China's BYD eked out a global victory in electric-car sales last year, selling more plug-in cars than BMW, General Motors, Nissan, Renault, or Tesla.
The company delivered nearly 62,000 battery-electric and plug-in hybrid vehicles last year, almost entirely in China.
Now, the company projects that it may be able to sell close to three times that number this year.
According to Bloomberg, BYD chairman Wang Chuanfu said the company may sell as many as 150,000 so-called New Energy Vehicles in China this year.
Both national and local Chinese governments are penalizing vehicles with combustion engines and incentivizing plug-in vehicles with a variety of rebates, tax advantages, and registration privileges.
The push for electric cars has two purposes. First, it's part a strenuous effort to reduce the notorious and hazardous air pollution in China's cities.
Second, it encourages Chinese carmakers to get experience with designing and building plug-in cars, which it views as a critical part of the global auto market in future years.
New Energy Vehicles include both emission-free battery-electric vehicles and plug-in hybrids, the latter being far more popular.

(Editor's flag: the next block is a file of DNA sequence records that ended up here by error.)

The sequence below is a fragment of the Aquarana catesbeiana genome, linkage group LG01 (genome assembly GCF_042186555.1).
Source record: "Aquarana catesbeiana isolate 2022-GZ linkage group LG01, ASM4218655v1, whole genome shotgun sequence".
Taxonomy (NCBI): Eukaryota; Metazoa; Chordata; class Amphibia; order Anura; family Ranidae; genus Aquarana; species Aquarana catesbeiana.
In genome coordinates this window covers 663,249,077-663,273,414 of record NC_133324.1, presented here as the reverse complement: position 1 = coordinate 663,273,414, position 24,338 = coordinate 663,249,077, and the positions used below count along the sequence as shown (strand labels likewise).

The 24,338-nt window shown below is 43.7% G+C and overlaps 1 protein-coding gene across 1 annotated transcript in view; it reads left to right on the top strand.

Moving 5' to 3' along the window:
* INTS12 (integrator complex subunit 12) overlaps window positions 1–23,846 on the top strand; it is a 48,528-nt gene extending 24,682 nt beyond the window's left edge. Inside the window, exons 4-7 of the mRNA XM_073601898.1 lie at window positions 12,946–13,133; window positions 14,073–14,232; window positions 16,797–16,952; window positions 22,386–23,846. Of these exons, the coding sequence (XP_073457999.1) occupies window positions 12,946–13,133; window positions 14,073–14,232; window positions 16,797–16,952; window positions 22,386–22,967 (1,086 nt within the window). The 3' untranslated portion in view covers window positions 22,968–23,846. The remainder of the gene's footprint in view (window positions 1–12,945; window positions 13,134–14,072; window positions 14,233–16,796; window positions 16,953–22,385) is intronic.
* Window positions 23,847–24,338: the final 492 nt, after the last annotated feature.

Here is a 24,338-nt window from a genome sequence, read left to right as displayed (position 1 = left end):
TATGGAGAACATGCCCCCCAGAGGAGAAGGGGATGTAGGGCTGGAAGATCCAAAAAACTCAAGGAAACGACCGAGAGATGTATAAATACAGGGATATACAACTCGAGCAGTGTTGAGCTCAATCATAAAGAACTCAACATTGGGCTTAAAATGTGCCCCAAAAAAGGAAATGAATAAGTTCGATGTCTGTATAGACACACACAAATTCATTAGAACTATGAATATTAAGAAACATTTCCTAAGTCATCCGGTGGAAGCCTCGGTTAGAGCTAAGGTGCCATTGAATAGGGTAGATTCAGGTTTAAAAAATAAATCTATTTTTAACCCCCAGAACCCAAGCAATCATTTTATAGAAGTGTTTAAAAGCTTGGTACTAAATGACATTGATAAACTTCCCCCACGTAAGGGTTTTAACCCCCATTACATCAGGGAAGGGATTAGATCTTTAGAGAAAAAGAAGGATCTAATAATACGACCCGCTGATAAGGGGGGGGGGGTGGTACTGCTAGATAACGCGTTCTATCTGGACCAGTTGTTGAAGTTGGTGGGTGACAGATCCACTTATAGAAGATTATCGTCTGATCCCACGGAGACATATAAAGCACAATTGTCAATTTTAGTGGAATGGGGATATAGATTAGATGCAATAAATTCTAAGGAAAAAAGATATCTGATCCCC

The network of public charging stations in China remains spotty, and a huge percentage of new-car buyers live in high-rise apartments rather than single-family homes.
That makes it entirely unclear whether any of those plug-in hybrids are actually ever plugged in.
Last year's new-energy vehicles sales in China totaled more than 330,000.
That figure, however, includes what would be deemed low-speed or neighborhood electric vehicles that aren't included in North American and European sales totals.
The official goal is for China to have 5 million such vehicles on its roads by 2020.
Famed investor Warren Buffet took a stake in BYD back in 2008, through his Berkshire Hathaway holding company, and has held it since then.
While BYD planned to launch its passenger cars into the U.S. market several years ago, it has pulled back from those plans and is focusing on electric buses instead.
California electric-car startup Tesla Motors will start taking orders in China next quarter for its Model X luxury crossover SUV, even before it launches the car in Europe.
The company had early hopes of strong success in China, but it stumbled at first and replaced the head of its Chinese unit.
The growing market for new-energy vehicles, however, is likely to help its long-term aspirations in China, which include a production plan for the Model 3 vehicle it will unveil this week.
This article first appeared in GreenCarReports.